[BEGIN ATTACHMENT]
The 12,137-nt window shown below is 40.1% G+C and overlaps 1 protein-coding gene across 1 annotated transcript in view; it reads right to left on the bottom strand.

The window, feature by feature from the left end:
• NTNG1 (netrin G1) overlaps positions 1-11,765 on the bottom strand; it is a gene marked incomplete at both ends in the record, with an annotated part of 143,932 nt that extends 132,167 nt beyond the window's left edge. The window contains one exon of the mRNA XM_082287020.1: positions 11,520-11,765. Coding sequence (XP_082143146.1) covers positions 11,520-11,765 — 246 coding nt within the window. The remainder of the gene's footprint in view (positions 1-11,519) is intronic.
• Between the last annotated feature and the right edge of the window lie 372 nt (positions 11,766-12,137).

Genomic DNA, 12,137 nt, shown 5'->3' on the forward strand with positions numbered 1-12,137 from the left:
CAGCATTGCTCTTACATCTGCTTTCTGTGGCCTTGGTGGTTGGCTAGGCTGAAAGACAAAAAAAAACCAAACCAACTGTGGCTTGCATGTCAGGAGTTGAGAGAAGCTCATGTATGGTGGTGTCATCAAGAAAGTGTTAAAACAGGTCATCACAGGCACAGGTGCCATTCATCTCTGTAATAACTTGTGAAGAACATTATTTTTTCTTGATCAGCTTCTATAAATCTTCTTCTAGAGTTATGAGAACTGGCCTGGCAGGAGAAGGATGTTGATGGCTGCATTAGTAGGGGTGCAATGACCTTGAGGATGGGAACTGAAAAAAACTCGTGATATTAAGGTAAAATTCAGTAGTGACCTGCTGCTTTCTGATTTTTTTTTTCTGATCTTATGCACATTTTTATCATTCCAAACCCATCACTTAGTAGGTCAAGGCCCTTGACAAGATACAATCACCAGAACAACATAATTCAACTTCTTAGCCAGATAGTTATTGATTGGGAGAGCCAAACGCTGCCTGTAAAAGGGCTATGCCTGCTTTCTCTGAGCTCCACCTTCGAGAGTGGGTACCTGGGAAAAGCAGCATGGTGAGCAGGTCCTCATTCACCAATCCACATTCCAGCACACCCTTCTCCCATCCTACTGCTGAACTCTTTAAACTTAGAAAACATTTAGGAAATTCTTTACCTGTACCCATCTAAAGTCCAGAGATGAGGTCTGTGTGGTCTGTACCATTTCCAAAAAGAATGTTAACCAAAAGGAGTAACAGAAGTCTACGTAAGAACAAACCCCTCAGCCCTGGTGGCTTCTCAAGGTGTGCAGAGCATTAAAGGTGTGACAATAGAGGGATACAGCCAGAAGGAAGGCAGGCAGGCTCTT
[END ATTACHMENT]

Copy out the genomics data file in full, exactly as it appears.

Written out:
The 12,137-nt window shown below is 40.1% G+C and overlaps 1 protein-coding gene across 1 annotated transcript in view; it reads right to left on the bottom strand.

The window, feature by feature from the left end:
• NTNG1 (netrin G1) overlaps positions 1-11,765 on the bottom strand; it is a gene marked incomplete at both ends in the record, with an annotated part of 143,932 nt that extends 132,167 nt beyond the window's left edge. The window contains one exon of the mRNA XM_082287020.1: positions 11,520-11,765. Coding sequence (XP_082143146.1) covers positions 11,520-11,765 — 246 coding nt within the window. The remainder of the gene's footprint in view (positions 1-11,519) is intronic.
• Between the last annotated feature and the right edge of the window lie 372 nt (positions 11,766-12,137).

Genomic DNA, 12,137 nt, shown 5'->3' on the forward strand with positions numbered 1-12,137 from the left:
CAGCATTGCTCTTACATCTGCTTTCTGTGGCCTTGGTGGTTGGCTAGGCTGAAAGACAAAAAAAAACCAAACCAACTGTGGCTTGCATGTCAGGAGTTGAGAGAAGCTCATGTATGGTGGTGTCATCAAGAAAGTGTTAAAACAGGTCATCACAGGCACAGGTGCCATTCATCTCTGTAATAACTTGTGAAGAACATTATTTTTTCTTGATCAGCTTCTATAAATCTTCTTCTAGAGTTATGAGAACTGGCCTGGCAGGAGAAGGATGTTGATGGCTGCATTAGTAGGGGTGCAATGACCTTGAGGATGGGAACTGAAAAAAACTCGTGATATTAAGGTAAAATTCAGTAGTGACCTGCTGCTTTCTGATTTTTTTTTTCTGATCTTATGCACATTTTTATCATTCCAAACCCATCACTTAGTAGGTCAAGGCCCTTGACAAGATACAATCACCAGAACAACATAATTCAACTTCTTAGCCAGATAGTTATTGATTGGGAGAGCCAAACGCTGCCTGTAAAAGGGCTATGCCTGCTTTCTCTGAGCTCCACCTTCGAGAGTGGGTACCTGGGAAAAGCAGCATGGTGAGCAGGTCCTCATTCACCAATCCACATTCCAGCACACCCTTCTCCCATCCTACTGCTGAACTCTTTAAACTTAGAAAACATTTAGGAAATTCTTTACCTGTACCCATCTAAAGTCCAGAGATGAGGTCTGTGTGGTCTGTACCATTTCCAAAAAGAATGTTAACCAAAAGGAGTAACAGAAGTCTACGTAAGAACAAACCCCTCAGCCCTGGTGGCTTCTCAAGGTGTGCAGAGCATTAAAGGTGTGACAATAGAGGGATACAGCCAGAAGGAAGGCAGGCAGGCTCTT